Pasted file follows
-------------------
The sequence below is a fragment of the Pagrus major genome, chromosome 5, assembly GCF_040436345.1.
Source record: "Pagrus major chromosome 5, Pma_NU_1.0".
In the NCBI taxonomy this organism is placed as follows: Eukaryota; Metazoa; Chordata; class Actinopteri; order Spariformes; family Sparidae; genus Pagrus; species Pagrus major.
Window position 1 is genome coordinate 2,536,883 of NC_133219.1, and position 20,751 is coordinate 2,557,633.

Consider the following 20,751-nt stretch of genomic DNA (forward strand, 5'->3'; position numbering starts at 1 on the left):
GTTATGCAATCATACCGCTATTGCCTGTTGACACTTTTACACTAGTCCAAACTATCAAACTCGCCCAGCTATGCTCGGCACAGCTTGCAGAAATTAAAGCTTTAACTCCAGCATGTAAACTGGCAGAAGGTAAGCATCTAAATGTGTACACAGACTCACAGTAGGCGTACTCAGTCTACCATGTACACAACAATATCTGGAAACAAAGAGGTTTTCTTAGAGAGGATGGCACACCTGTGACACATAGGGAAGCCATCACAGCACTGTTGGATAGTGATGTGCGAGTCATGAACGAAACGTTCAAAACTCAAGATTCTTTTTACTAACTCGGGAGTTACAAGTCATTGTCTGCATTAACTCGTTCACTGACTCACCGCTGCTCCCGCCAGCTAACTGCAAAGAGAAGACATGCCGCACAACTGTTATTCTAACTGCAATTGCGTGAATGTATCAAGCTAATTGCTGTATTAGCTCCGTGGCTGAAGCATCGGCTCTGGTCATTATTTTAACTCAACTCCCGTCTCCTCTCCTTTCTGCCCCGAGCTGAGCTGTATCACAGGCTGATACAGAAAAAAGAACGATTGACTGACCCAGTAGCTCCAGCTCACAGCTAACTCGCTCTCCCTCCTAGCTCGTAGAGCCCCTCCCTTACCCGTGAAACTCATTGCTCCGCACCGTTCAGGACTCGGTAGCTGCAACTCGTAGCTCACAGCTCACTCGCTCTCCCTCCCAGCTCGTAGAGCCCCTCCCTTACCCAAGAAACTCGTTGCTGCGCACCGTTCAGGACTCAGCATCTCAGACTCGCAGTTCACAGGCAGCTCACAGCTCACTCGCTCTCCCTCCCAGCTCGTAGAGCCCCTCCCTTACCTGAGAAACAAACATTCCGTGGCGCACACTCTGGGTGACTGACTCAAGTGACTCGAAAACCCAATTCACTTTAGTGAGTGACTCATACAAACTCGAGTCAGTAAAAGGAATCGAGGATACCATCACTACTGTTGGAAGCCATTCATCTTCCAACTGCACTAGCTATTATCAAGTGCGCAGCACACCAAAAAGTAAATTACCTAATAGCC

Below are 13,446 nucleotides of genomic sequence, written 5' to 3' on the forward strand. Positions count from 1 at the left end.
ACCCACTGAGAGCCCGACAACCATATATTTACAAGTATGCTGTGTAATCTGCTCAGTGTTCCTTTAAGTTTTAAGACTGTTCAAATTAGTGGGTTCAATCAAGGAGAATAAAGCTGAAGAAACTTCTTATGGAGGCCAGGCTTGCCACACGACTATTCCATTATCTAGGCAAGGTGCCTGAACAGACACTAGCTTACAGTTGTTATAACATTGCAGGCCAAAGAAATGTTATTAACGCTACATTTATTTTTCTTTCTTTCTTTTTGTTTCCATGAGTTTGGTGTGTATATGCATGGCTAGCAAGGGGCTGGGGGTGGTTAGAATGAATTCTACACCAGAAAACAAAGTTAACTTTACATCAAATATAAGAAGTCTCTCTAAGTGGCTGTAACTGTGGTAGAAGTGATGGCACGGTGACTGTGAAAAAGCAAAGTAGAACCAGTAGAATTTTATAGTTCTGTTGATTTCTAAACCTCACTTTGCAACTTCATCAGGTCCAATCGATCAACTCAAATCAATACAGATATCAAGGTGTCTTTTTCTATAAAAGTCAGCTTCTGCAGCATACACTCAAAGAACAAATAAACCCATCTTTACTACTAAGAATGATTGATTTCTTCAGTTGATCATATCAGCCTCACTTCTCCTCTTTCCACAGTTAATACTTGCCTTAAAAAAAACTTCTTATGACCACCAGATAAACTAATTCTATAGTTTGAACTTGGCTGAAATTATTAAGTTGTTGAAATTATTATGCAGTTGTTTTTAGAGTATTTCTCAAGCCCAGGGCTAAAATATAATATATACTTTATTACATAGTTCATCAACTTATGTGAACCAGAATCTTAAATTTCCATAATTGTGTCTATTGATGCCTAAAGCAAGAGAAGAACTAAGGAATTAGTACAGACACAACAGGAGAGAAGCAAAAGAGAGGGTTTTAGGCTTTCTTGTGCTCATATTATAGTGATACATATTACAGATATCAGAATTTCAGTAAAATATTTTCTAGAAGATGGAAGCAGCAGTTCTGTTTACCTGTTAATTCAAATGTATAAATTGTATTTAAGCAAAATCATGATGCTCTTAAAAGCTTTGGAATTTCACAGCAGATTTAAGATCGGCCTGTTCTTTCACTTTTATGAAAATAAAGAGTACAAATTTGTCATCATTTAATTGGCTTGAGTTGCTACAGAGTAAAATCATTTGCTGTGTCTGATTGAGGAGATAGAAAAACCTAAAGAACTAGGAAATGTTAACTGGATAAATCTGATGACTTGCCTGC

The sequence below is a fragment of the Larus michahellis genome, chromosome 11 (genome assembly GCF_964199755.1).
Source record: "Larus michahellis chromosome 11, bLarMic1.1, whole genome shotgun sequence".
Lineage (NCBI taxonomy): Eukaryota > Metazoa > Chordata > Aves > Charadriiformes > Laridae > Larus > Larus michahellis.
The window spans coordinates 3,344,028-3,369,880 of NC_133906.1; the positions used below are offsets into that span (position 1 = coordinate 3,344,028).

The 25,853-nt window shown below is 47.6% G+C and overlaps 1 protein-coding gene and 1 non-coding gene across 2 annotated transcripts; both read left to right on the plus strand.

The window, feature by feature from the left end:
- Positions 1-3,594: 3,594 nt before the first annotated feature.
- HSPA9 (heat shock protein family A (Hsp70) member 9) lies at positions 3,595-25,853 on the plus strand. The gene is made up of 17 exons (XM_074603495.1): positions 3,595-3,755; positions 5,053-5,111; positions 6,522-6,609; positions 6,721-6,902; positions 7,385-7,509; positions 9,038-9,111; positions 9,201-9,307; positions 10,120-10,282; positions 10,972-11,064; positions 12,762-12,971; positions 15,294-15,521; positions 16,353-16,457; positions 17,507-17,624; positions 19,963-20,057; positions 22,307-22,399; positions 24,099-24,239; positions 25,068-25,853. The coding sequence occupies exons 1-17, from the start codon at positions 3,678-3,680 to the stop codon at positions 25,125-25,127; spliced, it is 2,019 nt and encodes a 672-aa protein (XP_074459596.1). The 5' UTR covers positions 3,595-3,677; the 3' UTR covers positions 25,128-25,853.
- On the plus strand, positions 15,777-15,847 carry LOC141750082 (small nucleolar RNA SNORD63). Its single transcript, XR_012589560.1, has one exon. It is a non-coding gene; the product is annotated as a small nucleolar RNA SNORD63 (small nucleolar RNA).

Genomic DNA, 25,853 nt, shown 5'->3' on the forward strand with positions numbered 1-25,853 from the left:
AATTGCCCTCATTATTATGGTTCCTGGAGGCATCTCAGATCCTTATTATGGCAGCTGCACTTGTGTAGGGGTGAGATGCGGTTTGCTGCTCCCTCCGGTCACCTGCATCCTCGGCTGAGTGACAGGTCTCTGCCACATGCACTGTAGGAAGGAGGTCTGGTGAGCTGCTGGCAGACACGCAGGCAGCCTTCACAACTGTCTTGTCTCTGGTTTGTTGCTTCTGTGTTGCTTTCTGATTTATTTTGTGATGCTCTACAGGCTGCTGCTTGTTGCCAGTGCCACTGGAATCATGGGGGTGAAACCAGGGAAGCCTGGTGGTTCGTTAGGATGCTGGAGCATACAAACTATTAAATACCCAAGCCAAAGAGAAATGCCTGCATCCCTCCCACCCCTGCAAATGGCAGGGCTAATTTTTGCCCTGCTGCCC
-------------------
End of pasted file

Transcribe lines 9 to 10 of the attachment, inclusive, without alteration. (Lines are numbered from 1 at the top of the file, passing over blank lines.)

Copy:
The sequence below is a fragment of the Larus michahellis genome, chromosome 11 (genome assembly GCF_964199755.1).
Source record: "Larus michahellis chromosome 11, bLarMic1.1, whole genome shotgun sequence".